Ships Drown Out Right Whales' Songs

(Image credit: New England Aquarium)

Ever-increasing noise in the ocean has been recognized as a major threat to whales, who sing at low frequencies to communicate with each other over long distances. Now researchers say underwater noise, mainly from ship sounds, drastically cut the ability of North Atlantic right whales to talk to each other in the past five decades.

Researchers monitored noise levels around the Stellwagen Bank National Marine Sanctuary in Massachusetts Bay from 2007 to 2010. As part of the study, they measured sound levels associated with ships and recorded calls made by different species of endangered baleen whales, including the upcalls — which begin low and rise in pitch — used by the critically endangered right whales to stay in touch with each other.

The researchers then compared noise levels from commercial ships today with noise conditions from nearly a half-century ago. Based on this data, they reported in the journal Current Biology that right whales have lost, on average, 63 to 67 percent of their access to underwater airwaves in the sanctuary and its surrounding waters, according to a statement from NOAA.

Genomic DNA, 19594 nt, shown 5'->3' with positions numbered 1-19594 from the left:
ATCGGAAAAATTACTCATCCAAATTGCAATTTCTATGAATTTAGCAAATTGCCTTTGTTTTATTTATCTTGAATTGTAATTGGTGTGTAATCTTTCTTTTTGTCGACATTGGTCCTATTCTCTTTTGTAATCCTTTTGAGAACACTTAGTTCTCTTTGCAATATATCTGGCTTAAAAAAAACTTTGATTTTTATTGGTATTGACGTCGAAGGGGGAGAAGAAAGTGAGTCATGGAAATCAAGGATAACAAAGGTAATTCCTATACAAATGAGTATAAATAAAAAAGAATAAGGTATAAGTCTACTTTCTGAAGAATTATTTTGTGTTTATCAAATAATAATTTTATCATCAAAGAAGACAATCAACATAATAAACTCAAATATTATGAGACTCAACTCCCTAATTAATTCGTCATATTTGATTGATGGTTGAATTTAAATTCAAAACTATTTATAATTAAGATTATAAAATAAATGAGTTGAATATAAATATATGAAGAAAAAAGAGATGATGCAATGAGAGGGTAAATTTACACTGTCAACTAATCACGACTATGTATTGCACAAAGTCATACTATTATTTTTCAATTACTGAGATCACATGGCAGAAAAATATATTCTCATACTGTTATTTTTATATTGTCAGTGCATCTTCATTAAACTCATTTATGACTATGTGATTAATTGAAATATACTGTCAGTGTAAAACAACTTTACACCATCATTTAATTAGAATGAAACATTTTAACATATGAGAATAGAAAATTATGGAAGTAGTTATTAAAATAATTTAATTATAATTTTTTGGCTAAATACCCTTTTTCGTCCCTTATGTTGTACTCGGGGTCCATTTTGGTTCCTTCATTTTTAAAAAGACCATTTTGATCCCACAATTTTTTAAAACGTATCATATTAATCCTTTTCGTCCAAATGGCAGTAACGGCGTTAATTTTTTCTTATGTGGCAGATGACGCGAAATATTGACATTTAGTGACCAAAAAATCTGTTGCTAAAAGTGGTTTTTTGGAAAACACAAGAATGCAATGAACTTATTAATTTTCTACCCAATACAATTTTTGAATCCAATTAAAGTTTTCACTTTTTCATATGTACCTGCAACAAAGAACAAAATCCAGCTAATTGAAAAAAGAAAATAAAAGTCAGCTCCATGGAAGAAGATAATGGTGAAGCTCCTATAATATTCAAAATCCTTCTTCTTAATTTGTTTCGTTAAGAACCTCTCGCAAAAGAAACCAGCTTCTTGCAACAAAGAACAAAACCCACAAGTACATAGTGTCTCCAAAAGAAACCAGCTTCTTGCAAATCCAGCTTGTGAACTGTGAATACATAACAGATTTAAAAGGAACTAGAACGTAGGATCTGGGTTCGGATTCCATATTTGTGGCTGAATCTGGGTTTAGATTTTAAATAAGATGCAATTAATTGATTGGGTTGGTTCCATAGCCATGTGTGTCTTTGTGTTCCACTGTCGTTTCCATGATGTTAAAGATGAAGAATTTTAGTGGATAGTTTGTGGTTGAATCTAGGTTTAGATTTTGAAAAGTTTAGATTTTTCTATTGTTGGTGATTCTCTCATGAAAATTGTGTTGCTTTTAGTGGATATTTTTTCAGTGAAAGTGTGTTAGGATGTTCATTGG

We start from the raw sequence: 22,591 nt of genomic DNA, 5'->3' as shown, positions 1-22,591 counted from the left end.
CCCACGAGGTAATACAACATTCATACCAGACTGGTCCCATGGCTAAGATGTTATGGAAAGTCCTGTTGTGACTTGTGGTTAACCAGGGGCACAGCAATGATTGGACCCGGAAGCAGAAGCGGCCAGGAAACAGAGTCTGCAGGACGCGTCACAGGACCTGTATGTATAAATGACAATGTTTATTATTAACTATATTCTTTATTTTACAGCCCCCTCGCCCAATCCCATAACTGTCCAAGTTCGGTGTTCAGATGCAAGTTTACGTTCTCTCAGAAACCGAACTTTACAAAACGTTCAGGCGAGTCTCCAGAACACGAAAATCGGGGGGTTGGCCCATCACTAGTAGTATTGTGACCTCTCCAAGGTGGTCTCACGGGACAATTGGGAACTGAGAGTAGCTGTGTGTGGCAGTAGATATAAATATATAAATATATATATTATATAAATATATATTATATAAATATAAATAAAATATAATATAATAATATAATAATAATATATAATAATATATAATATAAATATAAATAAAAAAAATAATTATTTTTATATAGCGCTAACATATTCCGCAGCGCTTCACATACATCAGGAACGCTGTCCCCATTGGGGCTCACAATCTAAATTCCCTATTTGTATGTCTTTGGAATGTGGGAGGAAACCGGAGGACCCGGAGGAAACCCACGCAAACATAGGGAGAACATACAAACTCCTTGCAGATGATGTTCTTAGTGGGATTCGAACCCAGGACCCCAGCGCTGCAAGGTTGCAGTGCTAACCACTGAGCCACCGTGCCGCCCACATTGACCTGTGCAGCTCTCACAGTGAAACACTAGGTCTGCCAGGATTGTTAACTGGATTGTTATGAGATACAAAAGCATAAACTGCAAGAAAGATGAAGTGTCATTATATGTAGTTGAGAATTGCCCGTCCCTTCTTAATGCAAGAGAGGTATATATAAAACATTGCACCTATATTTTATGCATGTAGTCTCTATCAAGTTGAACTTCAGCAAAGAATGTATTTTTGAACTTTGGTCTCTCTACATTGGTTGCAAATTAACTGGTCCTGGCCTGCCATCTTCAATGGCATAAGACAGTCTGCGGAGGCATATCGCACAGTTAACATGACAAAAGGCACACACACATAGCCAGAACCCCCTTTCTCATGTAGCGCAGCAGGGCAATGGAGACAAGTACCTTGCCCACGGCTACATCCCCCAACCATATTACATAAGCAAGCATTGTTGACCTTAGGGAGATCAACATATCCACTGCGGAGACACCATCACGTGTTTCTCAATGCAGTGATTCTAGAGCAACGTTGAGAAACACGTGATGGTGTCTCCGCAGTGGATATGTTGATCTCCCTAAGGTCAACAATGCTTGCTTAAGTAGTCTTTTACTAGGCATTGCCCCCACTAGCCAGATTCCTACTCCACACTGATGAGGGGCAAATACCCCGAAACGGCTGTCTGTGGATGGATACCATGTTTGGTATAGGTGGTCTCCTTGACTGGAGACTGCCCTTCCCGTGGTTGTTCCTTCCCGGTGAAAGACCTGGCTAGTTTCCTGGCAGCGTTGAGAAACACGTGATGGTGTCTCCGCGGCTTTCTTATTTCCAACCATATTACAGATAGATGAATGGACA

"A good analogy would be a visually impaired person, who relies on hearing to move safely within their community, which is located near a noisy airport," said Leila Hatch, a NOAA marine ecologist at the sanctuary, who led the study. "Large whales, such as right whales, rely on their ability to hear far more than their ability to see. Chronic noise is likely reducing their opportunities to gather and share vital information that helps them find food and mates, navigate, avoid predators and take care of their young."

The noise from a just one ship could make it nearly impossible for a right whale to be heard by other whales, said Christopher Clark, of Cornell University, who also was involved in the study.

"What we've shown here is that in today's ocean off Boston, compared to 40 or 50 years ago, the cumulative noise from all the shipping traffic is making it difficult for all the right whales in the area to hear each other most of the time, not just once in a while," Clark said in a statement from NOAA. "Basically, the whales off Boston now find themselves living in a world full of our acoustic smog."

More noise means the whales' communication range for feeding or mating, could shrink and stress levels on individual animals may rise. Previous studies have shown that right whales might increase the amplitude in their calls as background noise increases. But changing calling habits can come at a price. Researchers say louder calls require more energy and could garble the whale's message.

Megan Gannon
Live Science Contributor
Megan has been writing for Live Science and since 2012. Her interests range from archaeology to space exploration, and she has a bachelor's degree in English and art history from New York University. Megan spent two years as a reporter on the national desk at NewsCore. She has watched dinosaur auctions, witnessed rocket launches, licked ancient pottery sherds in Cyprus and flown in zero gravity. Follow her on Twitter and Google+.